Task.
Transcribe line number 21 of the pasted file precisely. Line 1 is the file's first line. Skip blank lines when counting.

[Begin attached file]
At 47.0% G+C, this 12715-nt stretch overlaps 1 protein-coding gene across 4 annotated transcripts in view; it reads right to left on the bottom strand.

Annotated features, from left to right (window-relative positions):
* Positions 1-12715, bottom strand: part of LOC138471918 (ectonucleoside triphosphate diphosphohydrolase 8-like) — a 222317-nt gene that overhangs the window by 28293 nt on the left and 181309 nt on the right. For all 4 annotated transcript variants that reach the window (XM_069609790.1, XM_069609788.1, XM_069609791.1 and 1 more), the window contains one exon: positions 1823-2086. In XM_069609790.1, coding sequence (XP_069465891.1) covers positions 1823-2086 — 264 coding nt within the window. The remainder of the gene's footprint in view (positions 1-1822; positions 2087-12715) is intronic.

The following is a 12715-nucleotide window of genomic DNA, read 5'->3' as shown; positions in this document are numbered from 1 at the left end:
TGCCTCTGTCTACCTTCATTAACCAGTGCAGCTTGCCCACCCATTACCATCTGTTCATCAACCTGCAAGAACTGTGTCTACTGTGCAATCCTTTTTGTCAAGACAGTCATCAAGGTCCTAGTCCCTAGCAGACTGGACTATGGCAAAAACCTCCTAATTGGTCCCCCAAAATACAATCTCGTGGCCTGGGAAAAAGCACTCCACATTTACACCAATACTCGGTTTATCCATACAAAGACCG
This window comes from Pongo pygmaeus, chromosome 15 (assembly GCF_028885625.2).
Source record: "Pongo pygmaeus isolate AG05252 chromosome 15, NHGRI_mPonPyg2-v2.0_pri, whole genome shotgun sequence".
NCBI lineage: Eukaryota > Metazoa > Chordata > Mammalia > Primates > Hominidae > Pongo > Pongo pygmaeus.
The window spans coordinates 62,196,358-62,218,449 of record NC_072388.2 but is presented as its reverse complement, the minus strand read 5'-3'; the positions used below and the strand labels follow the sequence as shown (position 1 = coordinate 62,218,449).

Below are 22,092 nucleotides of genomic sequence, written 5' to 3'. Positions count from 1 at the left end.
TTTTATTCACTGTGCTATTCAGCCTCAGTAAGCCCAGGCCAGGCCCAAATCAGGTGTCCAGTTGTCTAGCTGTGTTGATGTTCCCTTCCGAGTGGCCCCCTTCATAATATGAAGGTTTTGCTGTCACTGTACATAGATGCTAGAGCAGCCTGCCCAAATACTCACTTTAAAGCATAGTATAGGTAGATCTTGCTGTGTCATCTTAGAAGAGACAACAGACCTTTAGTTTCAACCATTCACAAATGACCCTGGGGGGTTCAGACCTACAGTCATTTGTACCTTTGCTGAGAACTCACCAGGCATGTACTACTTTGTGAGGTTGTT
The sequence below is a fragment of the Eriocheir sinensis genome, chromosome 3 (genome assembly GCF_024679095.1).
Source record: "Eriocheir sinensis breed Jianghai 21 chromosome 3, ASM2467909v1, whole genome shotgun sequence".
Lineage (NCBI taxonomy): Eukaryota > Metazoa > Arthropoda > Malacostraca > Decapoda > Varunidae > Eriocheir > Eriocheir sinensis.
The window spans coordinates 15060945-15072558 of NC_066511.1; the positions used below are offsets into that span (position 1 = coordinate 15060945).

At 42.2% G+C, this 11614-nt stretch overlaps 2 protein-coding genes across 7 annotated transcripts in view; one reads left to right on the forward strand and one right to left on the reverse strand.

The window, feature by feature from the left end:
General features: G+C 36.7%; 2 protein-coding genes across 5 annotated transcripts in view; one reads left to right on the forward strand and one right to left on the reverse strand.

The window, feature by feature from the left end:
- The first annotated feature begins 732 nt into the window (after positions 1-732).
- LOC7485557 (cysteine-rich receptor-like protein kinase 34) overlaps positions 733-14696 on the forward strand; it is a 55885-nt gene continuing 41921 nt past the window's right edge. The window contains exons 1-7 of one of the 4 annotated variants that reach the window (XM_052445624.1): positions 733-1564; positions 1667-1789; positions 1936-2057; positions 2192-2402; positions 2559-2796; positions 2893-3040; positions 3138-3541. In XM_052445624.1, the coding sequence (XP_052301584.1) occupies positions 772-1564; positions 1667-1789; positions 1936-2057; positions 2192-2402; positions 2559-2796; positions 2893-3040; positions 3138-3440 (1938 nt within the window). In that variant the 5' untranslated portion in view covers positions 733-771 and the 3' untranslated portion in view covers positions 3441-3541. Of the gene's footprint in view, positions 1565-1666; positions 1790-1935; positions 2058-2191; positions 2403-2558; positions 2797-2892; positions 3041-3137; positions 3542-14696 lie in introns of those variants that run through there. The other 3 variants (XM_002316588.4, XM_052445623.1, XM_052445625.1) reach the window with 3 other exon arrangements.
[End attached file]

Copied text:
- LOC7485557 (cysteine-rich receptor-like protein kinase 34) overlaps positions 733-14696 on the forward strand; it is a 55885-nt gene continuing 41921 nt past the window's right edge. The window contains exons 1-7 of one of the 4 annotated variants that reach the window (XM_052445624.1): positions 733-1564; positions 1667-1789; positions 1936-2057; positions 2192-2402; positions 2559-2796; positions 2893-3040; positions 3138-3541. In XM_052445624.1, the coding sequence (XP_052301584.1) occupies positions 772-1564; positions 1667-1789; positions 1936-2057; positions 2192-2402; positions 2559-2796; positions 2893-3040; positions 3138-3440 (1938 nt within the window). In that variant the 5' untranslated portion in view covers positions 733-771 and the 3' untranslated portion in view covers positions 3441-3541. Of the gene's footprint in view, positions 1565-1666; positions 1790-1935; positions 2058-2191; positions 2403-2558; positions 2797-2892; positions 3041-3137; positions 3542-14696 lie in introns of those variants that run through there. The other 3 variants (XM_002316588.4, XM_052445623.1, XM_052445625.1) reach the window with 3 other exon arrangements.